A little over two years ago, executive senior management at the department of Immigration, Refugees and Citizenship Canada approved a pilot project proposal submitted by a number of data science practitioners: launching an Advanced Analytics model to support the processing of visa applications within a business line. After the first project management meeting, the project team soon realized that the journey was far from being a picnic.

AI is one analytic tool among many that can be deployed in organizations and that since all forms of analytics use data, managers need to build practices that include responsible analytics.



The Canadian government is taking the lead in setting governance standards in the application of AI, prescribing a risk-based framework that can be a model for creating an AI-powered organization.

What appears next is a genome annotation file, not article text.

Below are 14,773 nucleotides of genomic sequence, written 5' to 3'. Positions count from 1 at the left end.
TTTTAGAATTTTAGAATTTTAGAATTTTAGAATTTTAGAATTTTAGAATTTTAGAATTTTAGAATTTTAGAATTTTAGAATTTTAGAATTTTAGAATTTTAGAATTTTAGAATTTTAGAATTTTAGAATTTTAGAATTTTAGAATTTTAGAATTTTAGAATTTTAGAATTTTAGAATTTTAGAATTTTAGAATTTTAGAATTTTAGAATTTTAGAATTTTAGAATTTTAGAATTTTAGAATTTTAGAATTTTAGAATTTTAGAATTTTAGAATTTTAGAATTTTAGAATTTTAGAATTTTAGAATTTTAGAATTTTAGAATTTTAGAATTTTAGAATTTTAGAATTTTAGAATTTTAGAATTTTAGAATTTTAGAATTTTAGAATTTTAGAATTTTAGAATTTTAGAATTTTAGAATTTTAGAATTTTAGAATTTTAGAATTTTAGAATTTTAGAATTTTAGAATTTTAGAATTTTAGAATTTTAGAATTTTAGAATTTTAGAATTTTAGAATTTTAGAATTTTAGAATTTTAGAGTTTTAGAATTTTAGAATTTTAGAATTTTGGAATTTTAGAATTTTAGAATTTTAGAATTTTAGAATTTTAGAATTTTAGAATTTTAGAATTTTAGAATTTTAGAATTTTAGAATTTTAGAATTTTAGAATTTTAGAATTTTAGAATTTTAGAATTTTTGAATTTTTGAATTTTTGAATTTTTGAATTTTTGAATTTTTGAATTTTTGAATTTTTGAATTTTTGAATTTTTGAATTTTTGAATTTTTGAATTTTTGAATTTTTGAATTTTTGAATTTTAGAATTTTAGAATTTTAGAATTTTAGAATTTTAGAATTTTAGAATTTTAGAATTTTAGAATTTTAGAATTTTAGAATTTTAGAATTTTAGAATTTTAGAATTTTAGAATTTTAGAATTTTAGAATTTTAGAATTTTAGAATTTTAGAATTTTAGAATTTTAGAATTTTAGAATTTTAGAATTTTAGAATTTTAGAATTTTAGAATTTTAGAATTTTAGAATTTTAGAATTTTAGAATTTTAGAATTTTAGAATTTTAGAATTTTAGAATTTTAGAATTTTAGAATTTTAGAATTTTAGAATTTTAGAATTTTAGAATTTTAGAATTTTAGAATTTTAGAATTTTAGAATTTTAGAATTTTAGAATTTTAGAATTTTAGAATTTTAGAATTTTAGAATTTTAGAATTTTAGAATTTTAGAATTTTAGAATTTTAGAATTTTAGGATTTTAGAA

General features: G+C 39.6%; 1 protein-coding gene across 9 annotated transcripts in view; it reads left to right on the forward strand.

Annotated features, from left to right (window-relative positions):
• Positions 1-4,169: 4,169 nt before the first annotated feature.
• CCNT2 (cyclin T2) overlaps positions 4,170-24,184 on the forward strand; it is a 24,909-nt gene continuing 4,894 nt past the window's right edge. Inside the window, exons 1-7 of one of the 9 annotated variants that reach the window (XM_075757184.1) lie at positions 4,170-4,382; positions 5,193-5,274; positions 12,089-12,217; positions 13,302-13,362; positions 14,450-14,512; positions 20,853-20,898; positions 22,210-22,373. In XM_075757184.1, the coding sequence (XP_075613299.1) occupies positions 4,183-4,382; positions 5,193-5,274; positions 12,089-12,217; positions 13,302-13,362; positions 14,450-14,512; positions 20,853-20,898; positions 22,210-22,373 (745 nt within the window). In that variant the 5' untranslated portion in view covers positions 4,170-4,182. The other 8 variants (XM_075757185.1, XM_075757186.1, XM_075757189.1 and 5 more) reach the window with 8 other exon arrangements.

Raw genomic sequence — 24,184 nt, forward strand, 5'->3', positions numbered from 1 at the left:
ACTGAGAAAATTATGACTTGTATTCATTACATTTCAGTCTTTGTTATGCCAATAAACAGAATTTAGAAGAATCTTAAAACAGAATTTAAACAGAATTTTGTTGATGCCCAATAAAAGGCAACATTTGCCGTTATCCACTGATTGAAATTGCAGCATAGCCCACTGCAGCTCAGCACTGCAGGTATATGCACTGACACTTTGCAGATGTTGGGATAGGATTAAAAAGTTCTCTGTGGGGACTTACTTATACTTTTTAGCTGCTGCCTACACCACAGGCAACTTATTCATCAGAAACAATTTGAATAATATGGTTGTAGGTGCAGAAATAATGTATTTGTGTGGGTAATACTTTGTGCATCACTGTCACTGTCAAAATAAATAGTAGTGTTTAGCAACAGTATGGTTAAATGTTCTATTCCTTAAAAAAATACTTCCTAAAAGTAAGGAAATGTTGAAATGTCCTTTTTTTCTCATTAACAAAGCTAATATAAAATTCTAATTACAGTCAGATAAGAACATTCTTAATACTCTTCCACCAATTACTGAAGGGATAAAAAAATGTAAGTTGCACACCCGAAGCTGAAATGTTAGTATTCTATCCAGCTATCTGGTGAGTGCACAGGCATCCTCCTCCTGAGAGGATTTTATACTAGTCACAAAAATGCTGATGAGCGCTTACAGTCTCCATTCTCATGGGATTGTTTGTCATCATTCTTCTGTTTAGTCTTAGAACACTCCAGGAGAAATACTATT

A brief overview of some promising opportunities and implementation challenges faced by governments in integrating advanced analytics for public programs and services renewal. 

Ethics, both implicit and explicit, have a role at every stage of the AI life cycle. Everyone involved in AI development must be responsible for identifying and responding to ethical concerns.

Data science maturity is a matter of a culture of learning, employee participation, and technology. In that order of importance.

Organizations are under constant pressure to make better decisions. They have adopted technology to respond to or anticipate three main events: Problems, Opportunities, and Directives.